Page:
Adjusting to the reality of a Ronald Reagan presidency, West German Chancellor Helmut Schmidt has shifted ground on the subject of paramount importance to him -- strategic arms limitation talks -- moving to a point where, to his relief, he and president-elect Reagan could agree.
Schmidt no longer advocates, as he did while the U.S. election campaign was in progress, that the second Strategic Arms Limitation Treaty be ratified by the U.S. Senate. He accepts that Reagan opposes the treaty and that a majority of the new Senate will also.
In a major policy address Monday, the West German leader indicated it was enough for him that the SALT process be continued in some other form. He said Reagan wants the same and told Schmidt so during their meeting in Washington last week.
This reassurance, together with the friendly reception Schmidt felt he got from Reagan's camp, is viewed by many European officials as a very encouraging first step in establishing good relations with the incoming Republican administration.
West German observers noted that when Schmidt returned from his visit and delivered his speech to the Bundestag, West Germany's friendship with the United States more strongly than he had in statements earlier this year when Bonn and Washington were at loggerheads over how to respond to the Soviet invasion of Afghanistan.
Prior to the U.S. election, Schmidt, of all the major European allied leaders, was thought to have the most trouble coming to terms with a possible Reagan presidency. The Bonn government's heavy political investment in arms control, disarmament and cooperation with the Soviet Union appeared to contrast sharply with Reagan's stated intention of putting strengthened Western defense efforts before arms negotiations with the Soviets.
And yet, in the election aftermath, Schmidt has been quick to embrace Reagan, saying he looks forward to new decisiveness in the White House and closer consultation with Washington.
There is a large dose of political pragmatism in this warm welcome, of course. Having started off poorly with President Carter four years ago, government officials have been faster this time to shed their reservations -- or at least hide them -- about America's new chief.
Moreover, they genuinely see the chance for a smoother relationship with a Reagan team that could include such old acquaintances from the Nixon and Ford eras as George Schultz, Alexander Haig and Henry Kissinger. They tend to overlook the strains that existed in Bonn-Washington relations even when these experts were in charge.
"We had been cautious and wary for four years," said Peter Corterier, a Bundestag member and leading foreign-affairs expert in Schmidt's Social Democratic Party, explaining the Bonn government's warm welcome for Reagan. "If we had decided to start off the same way with Reagan, where would that have left us?"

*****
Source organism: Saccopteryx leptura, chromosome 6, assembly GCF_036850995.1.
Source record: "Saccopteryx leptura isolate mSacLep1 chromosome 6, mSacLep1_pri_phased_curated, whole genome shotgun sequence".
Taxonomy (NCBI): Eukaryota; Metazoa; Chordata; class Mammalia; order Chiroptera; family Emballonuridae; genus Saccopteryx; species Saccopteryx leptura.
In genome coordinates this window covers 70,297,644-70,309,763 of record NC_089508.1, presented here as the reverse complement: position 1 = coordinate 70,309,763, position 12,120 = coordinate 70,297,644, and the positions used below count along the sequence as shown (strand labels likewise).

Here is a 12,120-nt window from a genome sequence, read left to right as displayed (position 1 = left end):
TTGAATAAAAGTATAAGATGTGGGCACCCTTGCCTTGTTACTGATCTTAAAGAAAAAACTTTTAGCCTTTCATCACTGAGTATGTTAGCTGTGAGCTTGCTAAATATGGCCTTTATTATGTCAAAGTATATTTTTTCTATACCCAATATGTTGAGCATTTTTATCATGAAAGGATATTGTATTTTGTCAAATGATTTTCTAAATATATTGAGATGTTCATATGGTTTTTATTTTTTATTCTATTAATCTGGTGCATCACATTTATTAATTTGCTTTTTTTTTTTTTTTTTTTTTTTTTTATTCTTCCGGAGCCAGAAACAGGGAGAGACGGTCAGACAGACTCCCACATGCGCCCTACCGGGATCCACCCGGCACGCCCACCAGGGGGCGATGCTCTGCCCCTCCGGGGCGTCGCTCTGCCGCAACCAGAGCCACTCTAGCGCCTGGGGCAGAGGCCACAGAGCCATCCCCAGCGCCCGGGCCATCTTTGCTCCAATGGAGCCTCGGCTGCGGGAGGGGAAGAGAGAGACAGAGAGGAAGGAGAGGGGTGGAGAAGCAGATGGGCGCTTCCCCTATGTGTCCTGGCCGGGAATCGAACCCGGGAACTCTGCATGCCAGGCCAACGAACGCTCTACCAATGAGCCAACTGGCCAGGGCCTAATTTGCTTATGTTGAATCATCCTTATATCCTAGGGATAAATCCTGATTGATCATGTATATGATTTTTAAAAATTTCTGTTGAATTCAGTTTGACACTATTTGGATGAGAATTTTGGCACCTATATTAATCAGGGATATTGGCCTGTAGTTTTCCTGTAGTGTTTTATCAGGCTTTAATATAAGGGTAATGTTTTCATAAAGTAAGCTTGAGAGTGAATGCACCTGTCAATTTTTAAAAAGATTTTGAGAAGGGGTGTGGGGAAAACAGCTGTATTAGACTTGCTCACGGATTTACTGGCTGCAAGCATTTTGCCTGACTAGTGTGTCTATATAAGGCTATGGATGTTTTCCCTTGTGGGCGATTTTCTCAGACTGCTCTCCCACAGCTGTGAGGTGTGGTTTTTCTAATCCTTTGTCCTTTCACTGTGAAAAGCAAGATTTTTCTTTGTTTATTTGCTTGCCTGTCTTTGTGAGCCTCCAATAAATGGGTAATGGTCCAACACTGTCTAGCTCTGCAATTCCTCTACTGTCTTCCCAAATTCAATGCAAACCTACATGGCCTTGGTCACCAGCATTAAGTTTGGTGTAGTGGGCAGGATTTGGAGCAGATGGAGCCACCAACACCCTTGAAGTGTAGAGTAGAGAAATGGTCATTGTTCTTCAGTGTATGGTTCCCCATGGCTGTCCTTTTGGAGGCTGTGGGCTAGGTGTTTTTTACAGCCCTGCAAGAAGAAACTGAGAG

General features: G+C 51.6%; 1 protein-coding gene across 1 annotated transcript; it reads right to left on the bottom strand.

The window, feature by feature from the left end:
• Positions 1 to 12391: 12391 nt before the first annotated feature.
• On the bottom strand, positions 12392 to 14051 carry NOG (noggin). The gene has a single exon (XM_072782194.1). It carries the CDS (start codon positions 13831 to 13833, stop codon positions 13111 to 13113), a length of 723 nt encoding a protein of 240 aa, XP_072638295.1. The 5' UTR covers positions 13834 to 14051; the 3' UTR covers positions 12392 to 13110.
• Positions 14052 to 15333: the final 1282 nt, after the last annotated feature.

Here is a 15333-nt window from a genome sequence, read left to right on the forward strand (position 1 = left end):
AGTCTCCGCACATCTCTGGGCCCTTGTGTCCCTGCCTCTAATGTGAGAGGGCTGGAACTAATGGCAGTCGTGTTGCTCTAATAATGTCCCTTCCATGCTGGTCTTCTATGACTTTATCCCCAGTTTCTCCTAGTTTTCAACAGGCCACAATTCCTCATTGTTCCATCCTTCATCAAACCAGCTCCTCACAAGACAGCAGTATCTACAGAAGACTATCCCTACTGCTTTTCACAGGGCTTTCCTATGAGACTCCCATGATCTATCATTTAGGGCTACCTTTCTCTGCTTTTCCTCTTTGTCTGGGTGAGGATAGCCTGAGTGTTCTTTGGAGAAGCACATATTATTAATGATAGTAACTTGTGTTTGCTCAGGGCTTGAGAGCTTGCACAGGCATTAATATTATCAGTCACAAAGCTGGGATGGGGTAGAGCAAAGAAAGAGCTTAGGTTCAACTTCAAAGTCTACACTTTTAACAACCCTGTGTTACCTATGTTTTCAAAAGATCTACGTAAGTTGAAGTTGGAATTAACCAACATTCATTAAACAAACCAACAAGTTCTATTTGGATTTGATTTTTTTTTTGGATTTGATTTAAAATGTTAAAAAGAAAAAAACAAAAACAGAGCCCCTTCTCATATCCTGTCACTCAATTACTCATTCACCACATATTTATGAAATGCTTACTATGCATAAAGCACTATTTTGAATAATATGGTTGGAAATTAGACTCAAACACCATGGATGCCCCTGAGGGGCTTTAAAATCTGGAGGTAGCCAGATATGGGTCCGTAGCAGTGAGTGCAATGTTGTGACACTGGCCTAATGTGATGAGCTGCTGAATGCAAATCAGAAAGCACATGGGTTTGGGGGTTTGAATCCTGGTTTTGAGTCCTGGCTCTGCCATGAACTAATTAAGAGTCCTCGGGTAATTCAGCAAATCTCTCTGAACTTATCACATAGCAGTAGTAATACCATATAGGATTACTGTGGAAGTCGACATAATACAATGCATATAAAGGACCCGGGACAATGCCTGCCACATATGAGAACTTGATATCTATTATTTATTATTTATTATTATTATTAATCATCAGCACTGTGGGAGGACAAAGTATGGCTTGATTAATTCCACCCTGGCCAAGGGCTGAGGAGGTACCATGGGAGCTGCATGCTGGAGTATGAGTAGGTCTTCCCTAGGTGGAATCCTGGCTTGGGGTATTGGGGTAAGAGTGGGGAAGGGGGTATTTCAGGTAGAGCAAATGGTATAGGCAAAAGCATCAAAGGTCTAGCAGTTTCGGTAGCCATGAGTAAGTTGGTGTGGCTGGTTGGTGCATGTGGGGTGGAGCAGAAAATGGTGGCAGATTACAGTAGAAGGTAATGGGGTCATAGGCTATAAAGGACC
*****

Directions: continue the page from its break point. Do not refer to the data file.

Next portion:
So far Reagan has made the courtship easy by stressing two points of vital importance to Schmidt -- consultation with America's European allies and additional arms talks.
But will the chancellor, who has supported closer relations with the Soviet Union, really get along better with a Republican president known as an East-West hard-liner? Will the past conflicts between West German assertiveness and American leadership now be absorbed in the framework of closer consultations?
West German government officials say they are under no illusion that relations with the Reagan administration will be easy.
The fundamental questions that have strained the alliance partnership in the past -- how far to cooperate with the Soviet Union, what constitutes an adequate defense, and what to do in the Middle East and the Third World -- remain diplomatic problems.
Although Schmidt and Reagan agreed on keeping the SALT process going, neither the West German leader nor the president-elect pressed the other on what this means, knowing neither really had a definition at that point, according to West Government sources.
There could be problems working out such a definition. Leading Social Democrats, including Party Chairman Willy Brandt, are not as willing as the chancellor to let go of the SALT II treaty and believe that the Soviets will not be either, without setting a stiff price at the negotiating table.
For now, government officials say Schmidt is satisfied to have received Reagan's personal assurance that the president-elect will pursue new arms talks along with improvements in Western defenses.
Moreover, Bonn officials have found additional encouragement in what are viewed here as apparent signals from Moscow that ratification of SALT II may not be necessary for continued talks.
"We are for the time being satisfied with events," said a well-informed government source. "Certain signals coming out of Moscow and Washington seem to be the same."
The other signals Schmidt worries about are those from his own economy, which have not been as encouraging. Recessionary pressures, reflected in projections for next year of near-zero economic growth for West Germany, threaten to curb Bonn's recent moves toward an expanded world political role.
A limited 4 percent increase in the national budget has been imposed for 1981 to deal with an oversized federal deficit that has become particularly worrisome for the government in view of a weakened West German mark.
With Reagan on the ascent and Schmidt in a holding position, time will tell whether the political intersection the two leaders reached on SALT was a temporary convergence or the beginning of a long-term relationship.